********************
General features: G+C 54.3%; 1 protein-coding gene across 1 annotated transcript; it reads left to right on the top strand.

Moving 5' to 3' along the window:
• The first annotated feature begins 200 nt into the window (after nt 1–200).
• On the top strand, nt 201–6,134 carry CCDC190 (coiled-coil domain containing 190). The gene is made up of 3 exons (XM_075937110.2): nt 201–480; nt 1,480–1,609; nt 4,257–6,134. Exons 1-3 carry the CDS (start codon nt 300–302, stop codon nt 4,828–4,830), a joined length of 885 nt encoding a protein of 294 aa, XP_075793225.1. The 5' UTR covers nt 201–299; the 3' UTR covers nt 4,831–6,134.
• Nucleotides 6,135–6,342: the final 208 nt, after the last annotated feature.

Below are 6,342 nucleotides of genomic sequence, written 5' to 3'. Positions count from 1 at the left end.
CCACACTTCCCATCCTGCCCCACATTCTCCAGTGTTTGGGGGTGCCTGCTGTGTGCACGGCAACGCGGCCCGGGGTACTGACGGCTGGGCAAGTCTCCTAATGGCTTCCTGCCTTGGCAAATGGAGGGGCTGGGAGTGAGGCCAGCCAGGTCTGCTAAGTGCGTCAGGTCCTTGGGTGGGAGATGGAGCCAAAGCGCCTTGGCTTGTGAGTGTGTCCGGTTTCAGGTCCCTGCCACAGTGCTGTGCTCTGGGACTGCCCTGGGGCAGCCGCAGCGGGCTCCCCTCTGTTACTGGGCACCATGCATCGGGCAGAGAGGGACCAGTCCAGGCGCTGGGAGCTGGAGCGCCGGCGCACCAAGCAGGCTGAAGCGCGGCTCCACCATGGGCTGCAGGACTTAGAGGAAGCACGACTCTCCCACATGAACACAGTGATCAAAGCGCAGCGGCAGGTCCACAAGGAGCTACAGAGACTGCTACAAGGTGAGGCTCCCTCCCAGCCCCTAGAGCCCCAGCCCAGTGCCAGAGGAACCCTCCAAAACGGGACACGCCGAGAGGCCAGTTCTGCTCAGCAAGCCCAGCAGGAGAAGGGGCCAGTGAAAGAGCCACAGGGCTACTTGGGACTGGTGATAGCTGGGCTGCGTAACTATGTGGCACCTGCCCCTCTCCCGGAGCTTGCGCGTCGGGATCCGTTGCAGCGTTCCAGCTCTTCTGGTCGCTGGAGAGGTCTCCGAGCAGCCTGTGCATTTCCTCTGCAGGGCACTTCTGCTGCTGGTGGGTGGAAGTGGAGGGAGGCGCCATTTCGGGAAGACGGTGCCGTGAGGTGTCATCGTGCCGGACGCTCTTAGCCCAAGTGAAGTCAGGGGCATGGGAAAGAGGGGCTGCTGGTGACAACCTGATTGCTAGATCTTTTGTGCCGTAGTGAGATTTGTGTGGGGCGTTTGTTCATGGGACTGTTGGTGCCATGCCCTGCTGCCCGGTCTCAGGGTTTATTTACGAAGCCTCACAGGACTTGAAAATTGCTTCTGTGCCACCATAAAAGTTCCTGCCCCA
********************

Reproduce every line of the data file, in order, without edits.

General features: G+C 54.3%; 1 protein-coding gene across 1 annotated transcript; it reads left to right on the top strand.

Moving 5' to 3' along the window:
• The first annotated feature begins 200 nt into the window (after nt 1–200).
• On the top strand, nt 201–6,134 carry CCDC190 (coiled-coil domain containing 190). The gene is made up of 3 exons (XM_075937110.2): nt 201–480; nt 1,480–1,609; nt 4,257–6,134. Exons 1-3 carry the CDS (start codon nt 300–302, stop codon nt 4,828–4,830), a joined length of 885 nt encoding a protein of 294 aa, XP_075793225.1. The 5' UTR covers nt 201–299; the 3' UTR covers nt 4,831–6,134.
• Nucleotides 6,135–6,342: the final 208 nt, after the last annotated feature.

Below are 6,342 nucleotides of genomic sequence, written 5' to 3'. Positions count from 1 at the left end.
CCACACTTCCCATCCTGCCCCACATTCTCCAGTGTTTGGGGGTGCCTGCTGTGTGCACGGCAACGCGGCCCGGGGTACTGACGGCTGGGCAAGTCTCCTAATGGCTTCCTGCCTTGGCAAATGGAGGGGCTGGGAGTGAGGCCAGCCAGGTCTGCTAAGTGCGTCAGGTCCTTGGGTGGGAGATGGAGCCAAAGCGCCTTGGCTTGTGAGTGTGTCCGGTTTCAGGTCCCTGCCACAGTGCTGTGCTCTGGGACTGCCCTGGGGCAGCCGCAGCGGGCTCCCCTCTGTTACTGGGCACCATGCATCGGGCAGAGAGGGACCAGTCCAGGCGCTGGGAGCTGGAGCGCCGGCGCACCAAGCAGGCTGAAGCGCGGCTCCACCATGGGCTGCAGGACTTAGAGGAAGCACGACTCTCCCACATGAACACAGTGATCAAAGCGCAGCGGCAGGTCCACAAGGAGCTACAGAGACTGCTACAAGGTGAGGCTCCCTCCCAGCCCCTAGAGCCCCAGCCCAGTGCCAGAGGAACCCTCCAAAACGGGACACGCCGAGAGGCCAGTTCTGCTCAGCAAGCCCAGCAGGAGAAGGGGCCAGTGAAAGAGCCACAGGGCTACTTGGGACTGGTGATAGCTGGGCTGCGTAACTATGTGGCACCTGCCCCTCTCCCGGAGCTTGCGCGTCGGGATCCGTTGCAGCGTTCCAGCTCTTCTGGTCGCTGGAGAGGTCTCCGAGCAGCCTGTGCATTTCCTCTGCAGGGCACTTCTGCTGCTGGTGGGTGGAAGTGGAGGGAGGCGCCATTTCGGGAAGACGGTGCCGTGAGGTGTCATCGTGCCGGACGCTCTTAGCCCAAGTGAAGTCAGGGGCATGGGAAAGAGGGGCTGCTGGTGACAACCTGATTGCTAGATCTTTTGTGCCGTAGTGAGATTTGTGTGGGGCGTTTGTTCATGGGACTGTTGGTGCCATGCCCTGCTGCCCGGTCTCAGGGTTTATTTACGAAGCCTCACAGGACTTGAAAATTGCTTCTGTGCCACCATAAAAGTTCCTGCCCCA